Web Magazine for Information Professionals

Information Skills and the DNER: The INHALE Project

Margaret Weaver describes the work of the Information for Nursing and Health in a Learning Environment (INHALE) Project team.

The Information for Nursing and Health in a Learning Environment (INHALE) Project [1] at the University of Huddersfield is one of forty-four projects supported nationally by the JISC as part of the DNER (Distributed National Electronic Resource) learning and teaching development programme [2]. INHALE is creating portable, interactive learning materials for nursing and health students for use within a virtual learning environment such as Blackboard ©. The two year project, which commenced in September 2000, is using the ubiquity of the web to produce a series of units, each of which will help users to acquire the necessary skills to find and use quality information sources.

The first phase of the project is concerned with identifying relevant subject modules and academics with whom to work, specifying and developing the interface, and examining the functionality of the materials. An underlying principle which has emerged in the early stages of the project is that the materials will use live (rather than screengrabbed) DNER content such as BIOME and the Virtual Training Suite as well as locally available databases such as Cinahl. As new DNER services become available the materials will also incorporate these, ensuring currency and a cycle of continuity. Phase two of the project will concentrate on transferring the INHALE methodology and system architecture to other subject areas such as business.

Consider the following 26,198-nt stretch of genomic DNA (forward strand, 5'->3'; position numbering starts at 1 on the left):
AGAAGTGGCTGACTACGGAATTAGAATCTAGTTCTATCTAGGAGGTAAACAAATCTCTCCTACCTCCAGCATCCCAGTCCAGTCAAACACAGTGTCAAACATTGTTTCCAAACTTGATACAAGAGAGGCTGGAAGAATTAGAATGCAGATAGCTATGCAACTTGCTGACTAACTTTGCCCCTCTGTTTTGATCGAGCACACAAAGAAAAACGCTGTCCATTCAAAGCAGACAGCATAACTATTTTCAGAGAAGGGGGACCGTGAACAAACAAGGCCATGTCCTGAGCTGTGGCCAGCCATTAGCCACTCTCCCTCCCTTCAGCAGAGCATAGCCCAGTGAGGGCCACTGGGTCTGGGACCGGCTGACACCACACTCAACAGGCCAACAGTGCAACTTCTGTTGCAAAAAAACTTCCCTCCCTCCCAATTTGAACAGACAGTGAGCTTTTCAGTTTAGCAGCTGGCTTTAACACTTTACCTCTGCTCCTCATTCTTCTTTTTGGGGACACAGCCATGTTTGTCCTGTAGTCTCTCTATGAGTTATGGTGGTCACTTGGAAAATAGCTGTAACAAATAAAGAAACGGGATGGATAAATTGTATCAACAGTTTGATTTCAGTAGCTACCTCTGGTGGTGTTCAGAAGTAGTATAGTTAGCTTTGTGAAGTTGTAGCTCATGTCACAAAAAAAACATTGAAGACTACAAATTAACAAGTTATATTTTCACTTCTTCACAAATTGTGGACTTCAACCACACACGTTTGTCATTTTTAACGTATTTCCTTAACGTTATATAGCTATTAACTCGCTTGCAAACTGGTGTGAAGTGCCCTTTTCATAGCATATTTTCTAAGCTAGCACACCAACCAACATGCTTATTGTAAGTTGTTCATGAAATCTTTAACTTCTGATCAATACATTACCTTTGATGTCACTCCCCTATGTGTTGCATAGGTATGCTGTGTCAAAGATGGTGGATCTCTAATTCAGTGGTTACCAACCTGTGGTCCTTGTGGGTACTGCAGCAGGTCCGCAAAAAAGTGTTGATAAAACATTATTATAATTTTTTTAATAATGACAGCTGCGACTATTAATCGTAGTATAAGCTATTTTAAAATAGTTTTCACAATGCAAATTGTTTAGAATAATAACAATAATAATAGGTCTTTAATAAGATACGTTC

Evaluation is a key project deliverable and two partner institutions - Leeds Metropolitan University and Manchester Metropolitan University are working with Huddersfield on this aspect of the project. Huddersfield University has forged links with the regional network of Post Graduate Medical Education libraries, and colleagues in the NHS will also have the opportunity to review the materials from a practitioner viewpoint. This multi-perspective view will be of interest to CERLIM (Centre for Research in Library and Information Management) [3], who are evaluating projects at programme level

An essential requirement is that project learning is shared with the higher/further education community so that institutions wishing to adapt and use the materials will have the necessary support. Templates and proformas will therefore be provided with the materials and the INHALE exit strategy includes the creation of a learning objects database containing disaggregated INHALE materials, freely available for use elsewhere in the FE/HE sector. User testing will include the use of the INHALE units from within the Blackboard © and WebCT © learning environments and issues of interoperability and portability will be addressed and documented. The DNER projects are clustered so that similar project focuses can work together to solve problems or celebrate success. INHALE is part of the Infrastructure and Virtual Learning Environment cluster. The other projects in the cluster are: